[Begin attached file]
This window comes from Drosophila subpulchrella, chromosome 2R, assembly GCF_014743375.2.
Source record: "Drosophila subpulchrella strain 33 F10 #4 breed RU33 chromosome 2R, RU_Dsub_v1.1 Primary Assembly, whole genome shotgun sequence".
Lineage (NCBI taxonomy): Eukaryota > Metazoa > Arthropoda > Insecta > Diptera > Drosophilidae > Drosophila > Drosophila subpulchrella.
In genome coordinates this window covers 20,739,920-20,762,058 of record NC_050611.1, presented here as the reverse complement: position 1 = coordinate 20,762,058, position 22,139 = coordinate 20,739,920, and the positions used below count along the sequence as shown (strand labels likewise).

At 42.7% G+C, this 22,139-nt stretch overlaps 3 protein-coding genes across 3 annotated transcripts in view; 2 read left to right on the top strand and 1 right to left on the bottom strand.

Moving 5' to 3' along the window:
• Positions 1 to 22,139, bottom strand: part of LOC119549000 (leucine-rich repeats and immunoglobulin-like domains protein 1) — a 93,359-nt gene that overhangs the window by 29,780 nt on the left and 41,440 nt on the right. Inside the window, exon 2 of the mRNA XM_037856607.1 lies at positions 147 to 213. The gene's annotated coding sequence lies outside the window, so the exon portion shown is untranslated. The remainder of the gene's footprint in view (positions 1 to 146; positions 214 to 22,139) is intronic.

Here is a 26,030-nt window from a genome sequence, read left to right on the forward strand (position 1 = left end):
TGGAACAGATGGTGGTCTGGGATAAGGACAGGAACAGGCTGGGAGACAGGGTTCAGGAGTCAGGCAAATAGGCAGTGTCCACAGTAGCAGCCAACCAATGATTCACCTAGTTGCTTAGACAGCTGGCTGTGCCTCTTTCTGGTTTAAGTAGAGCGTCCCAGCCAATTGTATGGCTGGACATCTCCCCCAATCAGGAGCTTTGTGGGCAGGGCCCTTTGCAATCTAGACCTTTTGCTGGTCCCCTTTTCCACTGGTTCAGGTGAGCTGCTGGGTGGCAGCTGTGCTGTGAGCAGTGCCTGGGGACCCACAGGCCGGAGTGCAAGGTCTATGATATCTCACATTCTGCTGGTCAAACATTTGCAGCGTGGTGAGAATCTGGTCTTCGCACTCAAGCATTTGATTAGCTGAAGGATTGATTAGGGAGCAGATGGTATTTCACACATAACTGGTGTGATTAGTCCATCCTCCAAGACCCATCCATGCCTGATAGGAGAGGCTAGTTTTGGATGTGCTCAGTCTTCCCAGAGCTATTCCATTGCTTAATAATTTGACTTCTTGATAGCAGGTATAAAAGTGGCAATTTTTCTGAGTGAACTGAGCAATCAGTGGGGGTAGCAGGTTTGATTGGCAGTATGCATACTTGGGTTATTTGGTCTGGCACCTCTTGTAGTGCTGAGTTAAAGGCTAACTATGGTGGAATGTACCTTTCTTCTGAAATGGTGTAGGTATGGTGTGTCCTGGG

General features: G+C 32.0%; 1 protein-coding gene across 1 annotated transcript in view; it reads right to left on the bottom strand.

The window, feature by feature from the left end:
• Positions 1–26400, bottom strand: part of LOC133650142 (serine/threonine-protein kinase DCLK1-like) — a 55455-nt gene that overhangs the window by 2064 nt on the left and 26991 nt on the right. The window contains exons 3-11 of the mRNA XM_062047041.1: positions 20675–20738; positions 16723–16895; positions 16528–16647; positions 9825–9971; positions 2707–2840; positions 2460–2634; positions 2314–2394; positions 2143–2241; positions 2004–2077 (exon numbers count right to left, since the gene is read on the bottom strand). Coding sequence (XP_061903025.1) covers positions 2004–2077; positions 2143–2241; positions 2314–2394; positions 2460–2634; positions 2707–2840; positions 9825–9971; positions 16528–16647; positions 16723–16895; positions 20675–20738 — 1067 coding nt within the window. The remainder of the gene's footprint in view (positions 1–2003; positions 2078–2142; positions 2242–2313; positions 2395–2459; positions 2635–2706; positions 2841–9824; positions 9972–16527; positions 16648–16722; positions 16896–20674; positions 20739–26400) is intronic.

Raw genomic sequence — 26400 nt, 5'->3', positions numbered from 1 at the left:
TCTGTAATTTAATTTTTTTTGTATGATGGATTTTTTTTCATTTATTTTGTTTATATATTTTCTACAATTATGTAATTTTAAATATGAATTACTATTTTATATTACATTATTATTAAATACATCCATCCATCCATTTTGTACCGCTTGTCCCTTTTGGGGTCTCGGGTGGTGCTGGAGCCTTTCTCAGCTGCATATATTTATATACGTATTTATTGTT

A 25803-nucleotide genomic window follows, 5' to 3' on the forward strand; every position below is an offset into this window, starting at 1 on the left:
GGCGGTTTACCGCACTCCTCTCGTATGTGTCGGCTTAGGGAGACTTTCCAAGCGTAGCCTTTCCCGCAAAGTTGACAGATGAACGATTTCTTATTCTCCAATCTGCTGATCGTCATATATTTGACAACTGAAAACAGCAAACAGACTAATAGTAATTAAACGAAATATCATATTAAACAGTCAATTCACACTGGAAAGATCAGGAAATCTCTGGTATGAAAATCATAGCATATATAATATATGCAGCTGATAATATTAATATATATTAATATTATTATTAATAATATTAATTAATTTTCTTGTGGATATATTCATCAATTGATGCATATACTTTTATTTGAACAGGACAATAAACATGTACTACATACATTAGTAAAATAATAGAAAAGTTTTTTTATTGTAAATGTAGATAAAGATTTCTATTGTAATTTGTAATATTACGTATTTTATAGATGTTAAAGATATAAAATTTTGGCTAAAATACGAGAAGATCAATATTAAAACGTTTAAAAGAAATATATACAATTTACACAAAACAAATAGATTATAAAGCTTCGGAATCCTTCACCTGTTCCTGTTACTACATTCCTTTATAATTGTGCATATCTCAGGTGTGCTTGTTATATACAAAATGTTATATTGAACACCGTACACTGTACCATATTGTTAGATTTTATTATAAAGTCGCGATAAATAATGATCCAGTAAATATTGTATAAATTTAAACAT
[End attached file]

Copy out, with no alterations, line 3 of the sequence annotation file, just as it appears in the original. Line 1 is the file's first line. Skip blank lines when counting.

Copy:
Lineage (NCBI taxonomy): Eukaryota > Metazoa > Arthropoda > Insecta > Diptera > Drosophilidae > Drosophila > Drosophila subpulchrella.